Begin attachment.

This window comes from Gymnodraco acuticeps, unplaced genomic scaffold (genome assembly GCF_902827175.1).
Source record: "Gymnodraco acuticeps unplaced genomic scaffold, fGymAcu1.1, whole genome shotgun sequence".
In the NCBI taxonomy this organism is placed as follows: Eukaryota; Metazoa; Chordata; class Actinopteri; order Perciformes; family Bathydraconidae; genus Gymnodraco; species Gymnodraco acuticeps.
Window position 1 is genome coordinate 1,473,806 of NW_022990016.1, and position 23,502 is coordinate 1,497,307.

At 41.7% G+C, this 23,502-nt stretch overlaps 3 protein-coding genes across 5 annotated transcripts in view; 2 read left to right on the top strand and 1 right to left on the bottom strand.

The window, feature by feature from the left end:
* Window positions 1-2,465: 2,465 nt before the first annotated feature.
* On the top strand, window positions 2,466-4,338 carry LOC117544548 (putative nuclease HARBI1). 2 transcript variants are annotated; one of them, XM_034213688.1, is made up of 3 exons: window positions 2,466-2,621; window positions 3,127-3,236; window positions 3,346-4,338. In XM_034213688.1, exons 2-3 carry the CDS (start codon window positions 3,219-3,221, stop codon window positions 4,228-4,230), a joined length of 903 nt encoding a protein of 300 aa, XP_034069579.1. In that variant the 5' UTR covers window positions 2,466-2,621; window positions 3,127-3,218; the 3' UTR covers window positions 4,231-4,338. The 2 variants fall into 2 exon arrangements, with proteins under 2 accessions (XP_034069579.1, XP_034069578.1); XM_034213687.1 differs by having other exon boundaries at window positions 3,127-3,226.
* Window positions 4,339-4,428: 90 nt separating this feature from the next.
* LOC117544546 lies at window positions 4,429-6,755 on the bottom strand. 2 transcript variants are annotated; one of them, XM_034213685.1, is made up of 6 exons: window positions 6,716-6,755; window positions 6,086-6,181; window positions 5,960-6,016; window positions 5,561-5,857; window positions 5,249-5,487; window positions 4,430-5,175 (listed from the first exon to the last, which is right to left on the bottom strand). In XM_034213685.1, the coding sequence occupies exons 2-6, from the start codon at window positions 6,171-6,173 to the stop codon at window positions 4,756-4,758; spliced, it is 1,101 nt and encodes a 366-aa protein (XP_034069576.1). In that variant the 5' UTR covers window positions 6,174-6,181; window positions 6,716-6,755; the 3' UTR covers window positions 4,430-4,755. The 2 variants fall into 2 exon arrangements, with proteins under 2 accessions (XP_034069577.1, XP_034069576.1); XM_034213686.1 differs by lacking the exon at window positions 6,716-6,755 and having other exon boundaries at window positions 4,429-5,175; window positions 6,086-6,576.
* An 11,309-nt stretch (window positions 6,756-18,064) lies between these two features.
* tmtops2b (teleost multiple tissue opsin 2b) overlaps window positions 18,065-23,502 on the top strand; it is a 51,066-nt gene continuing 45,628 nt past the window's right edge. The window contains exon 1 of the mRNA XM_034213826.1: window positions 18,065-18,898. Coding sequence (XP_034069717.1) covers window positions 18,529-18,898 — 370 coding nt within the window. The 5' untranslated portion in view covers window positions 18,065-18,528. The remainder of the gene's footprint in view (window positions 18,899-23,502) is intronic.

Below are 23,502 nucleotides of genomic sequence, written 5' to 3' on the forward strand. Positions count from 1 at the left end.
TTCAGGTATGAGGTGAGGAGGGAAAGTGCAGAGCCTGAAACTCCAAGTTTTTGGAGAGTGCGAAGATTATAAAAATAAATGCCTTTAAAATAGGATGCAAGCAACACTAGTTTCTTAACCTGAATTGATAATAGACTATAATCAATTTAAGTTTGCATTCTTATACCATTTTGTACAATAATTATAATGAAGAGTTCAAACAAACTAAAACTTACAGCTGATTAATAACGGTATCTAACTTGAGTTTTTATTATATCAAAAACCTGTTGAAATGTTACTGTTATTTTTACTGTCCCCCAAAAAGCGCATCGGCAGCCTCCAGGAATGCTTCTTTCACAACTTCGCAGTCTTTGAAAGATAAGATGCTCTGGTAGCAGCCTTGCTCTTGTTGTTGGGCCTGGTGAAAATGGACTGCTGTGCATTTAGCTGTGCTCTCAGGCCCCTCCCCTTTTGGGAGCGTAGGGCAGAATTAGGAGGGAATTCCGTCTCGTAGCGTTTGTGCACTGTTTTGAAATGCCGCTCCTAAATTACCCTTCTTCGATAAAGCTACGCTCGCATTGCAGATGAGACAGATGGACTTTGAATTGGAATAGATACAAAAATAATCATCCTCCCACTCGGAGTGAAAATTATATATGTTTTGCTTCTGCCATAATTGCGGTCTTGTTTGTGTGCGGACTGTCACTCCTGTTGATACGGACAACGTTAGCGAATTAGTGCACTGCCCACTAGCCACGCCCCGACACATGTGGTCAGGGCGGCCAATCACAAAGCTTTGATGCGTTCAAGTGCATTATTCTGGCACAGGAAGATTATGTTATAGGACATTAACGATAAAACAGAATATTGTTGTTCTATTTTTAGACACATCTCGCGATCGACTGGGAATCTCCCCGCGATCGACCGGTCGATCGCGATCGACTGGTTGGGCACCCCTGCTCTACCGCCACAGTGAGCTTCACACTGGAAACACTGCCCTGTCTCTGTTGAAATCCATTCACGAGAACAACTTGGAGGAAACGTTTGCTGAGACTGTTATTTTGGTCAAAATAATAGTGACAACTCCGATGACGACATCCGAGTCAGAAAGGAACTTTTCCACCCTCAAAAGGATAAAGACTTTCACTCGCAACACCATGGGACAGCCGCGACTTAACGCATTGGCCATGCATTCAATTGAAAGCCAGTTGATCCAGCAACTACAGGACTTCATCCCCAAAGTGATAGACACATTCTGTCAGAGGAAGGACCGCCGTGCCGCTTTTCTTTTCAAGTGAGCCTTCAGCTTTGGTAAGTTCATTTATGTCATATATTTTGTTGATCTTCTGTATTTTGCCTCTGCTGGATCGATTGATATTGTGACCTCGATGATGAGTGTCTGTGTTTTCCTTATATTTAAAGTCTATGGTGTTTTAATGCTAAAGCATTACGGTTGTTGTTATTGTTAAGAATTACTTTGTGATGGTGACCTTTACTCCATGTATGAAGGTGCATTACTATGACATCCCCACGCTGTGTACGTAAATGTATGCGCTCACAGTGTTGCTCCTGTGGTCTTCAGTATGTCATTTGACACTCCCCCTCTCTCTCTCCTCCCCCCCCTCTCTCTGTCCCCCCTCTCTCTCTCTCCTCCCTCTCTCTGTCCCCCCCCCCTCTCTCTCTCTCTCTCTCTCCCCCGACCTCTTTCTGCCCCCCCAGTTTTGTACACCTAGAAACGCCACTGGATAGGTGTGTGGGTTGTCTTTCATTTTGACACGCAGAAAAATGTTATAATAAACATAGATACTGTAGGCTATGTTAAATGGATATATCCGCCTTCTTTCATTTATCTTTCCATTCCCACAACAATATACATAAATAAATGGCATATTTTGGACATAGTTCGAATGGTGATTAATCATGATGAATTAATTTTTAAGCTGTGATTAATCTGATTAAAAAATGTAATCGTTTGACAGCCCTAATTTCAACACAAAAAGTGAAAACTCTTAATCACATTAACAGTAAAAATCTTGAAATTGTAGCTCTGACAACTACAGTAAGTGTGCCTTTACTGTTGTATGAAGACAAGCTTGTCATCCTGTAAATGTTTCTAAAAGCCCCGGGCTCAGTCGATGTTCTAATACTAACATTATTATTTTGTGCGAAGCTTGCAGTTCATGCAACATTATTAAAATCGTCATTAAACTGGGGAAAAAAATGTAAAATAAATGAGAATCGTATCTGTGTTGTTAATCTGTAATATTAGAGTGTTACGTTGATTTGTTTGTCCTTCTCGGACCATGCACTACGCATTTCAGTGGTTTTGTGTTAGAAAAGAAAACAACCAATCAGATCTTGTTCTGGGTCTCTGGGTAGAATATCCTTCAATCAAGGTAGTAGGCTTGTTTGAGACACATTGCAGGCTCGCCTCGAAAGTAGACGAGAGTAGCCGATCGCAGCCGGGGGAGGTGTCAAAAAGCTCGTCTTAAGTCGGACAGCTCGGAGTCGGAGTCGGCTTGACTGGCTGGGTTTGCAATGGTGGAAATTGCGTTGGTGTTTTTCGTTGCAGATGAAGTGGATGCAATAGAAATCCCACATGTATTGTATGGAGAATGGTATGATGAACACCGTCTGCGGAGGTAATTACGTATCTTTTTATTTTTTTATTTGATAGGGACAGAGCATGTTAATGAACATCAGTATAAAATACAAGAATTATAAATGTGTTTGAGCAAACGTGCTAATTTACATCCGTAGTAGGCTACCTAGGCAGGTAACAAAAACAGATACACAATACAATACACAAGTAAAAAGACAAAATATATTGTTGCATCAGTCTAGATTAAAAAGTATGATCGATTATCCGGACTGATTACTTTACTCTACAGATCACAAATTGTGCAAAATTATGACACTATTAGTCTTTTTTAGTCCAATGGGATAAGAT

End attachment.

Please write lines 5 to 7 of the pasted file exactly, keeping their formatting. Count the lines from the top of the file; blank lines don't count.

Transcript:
At 41.7% G+C, this 23,502-nt stretch overlaps 3 protein-coding genes across 5 annotated transcripts in view; 2 read left to right on the top strand and 1 right to left on the bottom strand.

The window, feature by feature from the left end:
* Window positions 1-2,465: 2,465 nt before the first annotated feature.